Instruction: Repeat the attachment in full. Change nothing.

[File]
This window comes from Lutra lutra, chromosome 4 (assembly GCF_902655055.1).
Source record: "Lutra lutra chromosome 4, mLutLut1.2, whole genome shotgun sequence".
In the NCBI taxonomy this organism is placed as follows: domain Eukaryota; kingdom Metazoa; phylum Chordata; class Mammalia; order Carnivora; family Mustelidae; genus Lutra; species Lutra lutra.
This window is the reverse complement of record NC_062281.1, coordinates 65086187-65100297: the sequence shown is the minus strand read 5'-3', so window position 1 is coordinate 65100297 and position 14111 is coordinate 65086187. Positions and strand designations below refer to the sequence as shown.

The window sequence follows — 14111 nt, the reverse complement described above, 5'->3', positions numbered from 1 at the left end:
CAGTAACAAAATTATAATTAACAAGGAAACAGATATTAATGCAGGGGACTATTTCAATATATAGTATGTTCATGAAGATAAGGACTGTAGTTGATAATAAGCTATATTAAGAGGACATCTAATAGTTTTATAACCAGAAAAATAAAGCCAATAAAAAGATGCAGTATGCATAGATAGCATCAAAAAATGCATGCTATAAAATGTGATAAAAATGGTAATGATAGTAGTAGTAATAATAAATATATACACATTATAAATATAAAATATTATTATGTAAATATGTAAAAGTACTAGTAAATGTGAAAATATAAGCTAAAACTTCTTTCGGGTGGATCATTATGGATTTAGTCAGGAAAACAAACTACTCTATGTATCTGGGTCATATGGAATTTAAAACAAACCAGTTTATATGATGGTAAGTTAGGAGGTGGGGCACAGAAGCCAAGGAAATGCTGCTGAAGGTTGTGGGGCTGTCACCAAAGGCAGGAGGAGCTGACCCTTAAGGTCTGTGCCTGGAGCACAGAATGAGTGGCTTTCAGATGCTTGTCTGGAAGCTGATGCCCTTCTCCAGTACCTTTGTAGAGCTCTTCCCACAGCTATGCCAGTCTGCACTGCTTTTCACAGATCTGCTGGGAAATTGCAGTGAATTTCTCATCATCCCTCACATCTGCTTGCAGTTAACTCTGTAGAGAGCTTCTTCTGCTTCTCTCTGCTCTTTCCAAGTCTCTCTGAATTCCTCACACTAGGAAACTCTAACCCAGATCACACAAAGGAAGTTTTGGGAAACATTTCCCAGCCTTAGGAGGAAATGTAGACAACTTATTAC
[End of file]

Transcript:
This window comes from Lutra lutra, chromosome 4 (assembly GCF_902655055.1).
Source record: "Lutra lutra chromosome 4, mLutLut1.2, whole genome shotgun sequence".
In the NCBI taxonomy this organism is placed as follows: domain Eukaryota; kingdom Metazoa; phylum Chordata; class Mammalia; order Carnivora; family Mustelidae; genus Lutra; species Lutra lutra.
This window is the reverse complement of record NC_062281.1, coordinates 65086187-65100297: the sequence shown is the minus strand read 5'-3', so window position 1 is coordinate 65100297 and position 14111 is coordinate 65086187. Positions and strand designations below refer to the sequence as shown.

The window sequence follows — 14111 nt, the reverse complement described above, 5'->3', positions numbered from 1 at the left end:
CAGTAACAAAATTATAATTAACAAGGAAACAGATATTAATGCAGGGGACTATTTCAATATATAGTATGTTCATGAAGATAAGGACTGTAGTTGATAATAAGCTATATTAAGAGGACATCTAATAGTTTTATAACCAGAAAAATAAAGCCAATAAAAAGATGCAGTATGCATAGATAGCATCAAAAAATGCATGCTATAAAATGTGATAAAAATGGTAATGATAGTAGTAGTAATAATAAATATATACACATTATAAATATAAAATATTATTATGTAAATATGTAAAAGTACTAGTAAATGTGAAAATATAAGCTAAAACTTCTTTCGGGTGGATCATTATGGATTTAGTCAGGAAAACAAACTACTCTATGTATCTGGGTCATATGGAATTTAAAACAAACCAGTTTATATGATGGTAAGTTAGGAGGTGGGGCACAGAAGCCAAGGAAATGCTGCTGAAGGTTGTGGGGCTGTCACCAAAGGCAGGAGGAGCTGACCCTTAAGGTCTGTGCCTGGAGCACAGAATGAGTGGCTTTCAGATGCTTGTCTGGAAGCTGATGCCCTTCTCCAGTACCTTTGTAGAGCTCTTCCCACAGCTATGCCAGTCTGCACTGCTTTTCACAGATCTGCTGGGAAATTGCAGTGAATTTCTCATCATCCCTCACATCTGCTTGCAGTTAACTCTGTAGAGAGCTTCTTCTGCTTCTCTCTGCTCTTTCCAAGTCTCTCTGAATTCCTCACACTAGGAAACTCTAACCCAGATCACACAAAGGAAGTTTTGGGAAACATTTCCCAGCCTTAGGAGGAAATGTAGACAACTTATTAC